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Estimating the size of populations at high risk for HIV using respondent-driven sampling data.

Handcock, Mark S; Gile, Krista J; Mar, Corinne M
| Idioma(s): Inglés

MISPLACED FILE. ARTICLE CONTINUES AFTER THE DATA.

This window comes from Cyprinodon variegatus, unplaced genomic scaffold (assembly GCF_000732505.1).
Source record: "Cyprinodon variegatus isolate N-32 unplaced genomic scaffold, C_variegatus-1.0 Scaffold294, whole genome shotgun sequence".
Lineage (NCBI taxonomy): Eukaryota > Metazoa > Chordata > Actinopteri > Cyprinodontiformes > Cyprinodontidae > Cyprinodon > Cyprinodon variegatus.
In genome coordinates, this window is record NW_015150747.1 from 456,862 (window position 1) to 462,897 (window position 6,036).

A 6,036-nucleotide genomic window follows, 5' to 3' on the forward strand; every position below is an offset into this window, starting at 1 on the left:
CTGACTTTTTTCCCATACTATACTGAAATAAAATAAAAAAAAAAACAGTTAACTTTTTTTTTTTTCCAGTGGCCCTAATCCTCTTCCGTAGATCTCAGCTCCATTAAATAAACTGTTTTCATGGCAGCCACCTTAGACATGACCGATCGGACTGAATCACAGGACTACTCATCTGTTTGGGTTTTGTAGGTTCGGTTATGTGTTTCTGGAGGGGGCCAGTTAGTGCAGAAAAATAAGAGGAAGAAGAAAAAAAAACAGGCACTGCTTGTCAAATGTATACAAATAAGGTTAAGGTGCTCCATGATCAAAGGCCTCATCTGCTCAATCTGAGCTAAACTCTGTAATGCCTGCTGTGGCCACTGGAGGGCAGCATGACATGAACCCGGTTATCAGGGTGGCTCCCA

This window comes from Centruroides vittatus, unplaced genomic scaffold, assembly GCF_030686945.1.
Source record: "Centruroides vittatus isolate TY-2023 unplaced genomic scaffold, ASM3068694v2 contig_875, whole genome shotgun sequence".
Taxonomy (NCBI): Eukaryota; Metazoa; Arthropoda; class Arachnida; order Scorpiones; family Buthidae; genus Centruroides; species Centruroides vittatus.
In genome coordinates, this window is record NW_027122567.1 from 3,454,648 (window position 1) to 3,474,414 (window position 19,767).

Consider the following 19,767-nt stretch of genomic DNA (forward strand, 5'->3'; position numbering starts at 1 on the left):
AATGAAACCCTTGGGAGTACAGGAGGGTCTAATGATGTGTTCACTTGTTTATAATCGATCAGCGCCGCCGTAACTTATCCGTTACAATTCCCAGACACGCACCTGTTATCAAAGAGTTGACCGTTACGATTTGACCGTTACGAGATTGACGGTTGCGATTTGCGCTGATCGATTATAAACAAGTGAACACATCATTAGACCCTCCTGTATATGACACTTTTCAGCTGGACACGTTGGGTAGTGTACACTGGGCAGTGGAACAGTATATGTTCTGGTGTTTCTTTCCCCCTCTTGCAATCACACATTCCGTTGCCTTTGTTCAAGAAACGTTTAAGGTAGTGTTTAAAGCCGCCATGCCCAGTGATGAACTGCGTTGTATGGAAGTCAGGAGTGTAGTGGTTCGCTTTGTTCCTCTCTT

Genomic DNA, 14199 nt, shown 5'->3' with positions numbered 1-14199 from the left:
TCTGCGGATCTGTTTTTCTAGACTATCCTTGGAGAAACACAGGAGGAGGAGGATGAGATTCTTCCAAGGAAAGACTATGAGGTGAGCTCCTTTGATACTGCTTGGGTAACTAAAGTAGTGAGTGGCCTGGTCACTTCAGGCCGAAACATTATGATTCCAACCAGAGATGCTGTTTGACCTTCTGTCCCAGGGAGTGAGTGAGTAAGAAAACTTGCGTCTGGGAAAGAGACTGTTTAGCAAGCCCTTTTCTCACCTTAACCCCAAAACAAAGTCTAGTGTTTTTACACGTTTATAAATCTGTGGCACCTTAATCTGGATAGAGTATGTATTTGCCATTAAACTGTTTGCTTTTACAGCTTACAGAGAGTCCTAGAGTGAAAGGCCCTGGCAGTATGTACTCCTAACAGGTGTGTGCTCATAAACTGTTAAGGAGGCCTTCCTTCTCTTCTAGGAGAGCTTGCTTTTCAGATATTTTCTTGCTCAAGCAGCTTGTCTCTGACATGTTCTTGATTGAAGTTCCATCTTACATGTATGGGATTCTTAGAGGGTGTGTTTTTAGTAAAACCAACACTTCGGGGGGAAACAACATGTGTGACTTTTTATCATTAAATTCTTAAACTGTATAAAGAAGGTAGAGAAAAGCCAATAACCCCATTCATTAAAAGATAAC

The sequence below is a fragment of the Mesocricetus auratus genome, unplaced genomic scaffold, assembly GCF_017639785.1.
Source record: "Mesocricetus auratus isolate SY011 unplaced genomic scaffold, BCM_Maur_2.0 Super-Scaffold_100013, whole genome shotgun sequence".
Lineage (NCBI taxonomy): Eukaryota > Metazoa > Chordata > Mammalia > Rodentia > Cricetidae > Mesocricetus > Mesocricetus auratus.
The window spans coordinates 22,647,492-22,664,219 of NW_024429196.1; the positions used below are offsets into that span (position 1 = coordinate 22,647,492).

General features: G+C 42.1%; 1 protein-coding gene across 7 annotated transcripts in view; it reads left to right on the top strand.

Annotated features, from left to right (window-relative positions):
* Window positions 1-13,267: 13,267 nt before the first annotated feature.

The study of hard-to-reach populations presents significant challenges. Typically, a sampling frame is not available, and population members are difficult to identify or recruit from broader sampling frames. This is especially true of populations at high risk for HIV/AIDS. Respondent-driven sampling (RDS) is often used in such settings with the primary goal of estimating the prevalence of infection. In such populations, the number of people at risk for infection and the number of people infected are of fundamental importance. This article presents a case-study of the estimation of the size of the hard-to-reach population based on data collected through RDS. We study two populations of female sex workers and men-who-have-sex-with-men in El Salvador. The approach is Bayesian and we consider different forms of prior information, including using the UNAIDS population size guidelines for this region. We show that the method is able to quantify the amount of information on population size available in RDS samples. As separate validation, we compare our results to those estimated by extrapolating from a capture-recapture study of El Salvadorian cities. The results of our case-study are largely comparable to those of the capture-recapture study when they differ from the UNAIDS guidelines. Our method is widely applicable to data from RDS studies and we provide a software package to facilitate this.
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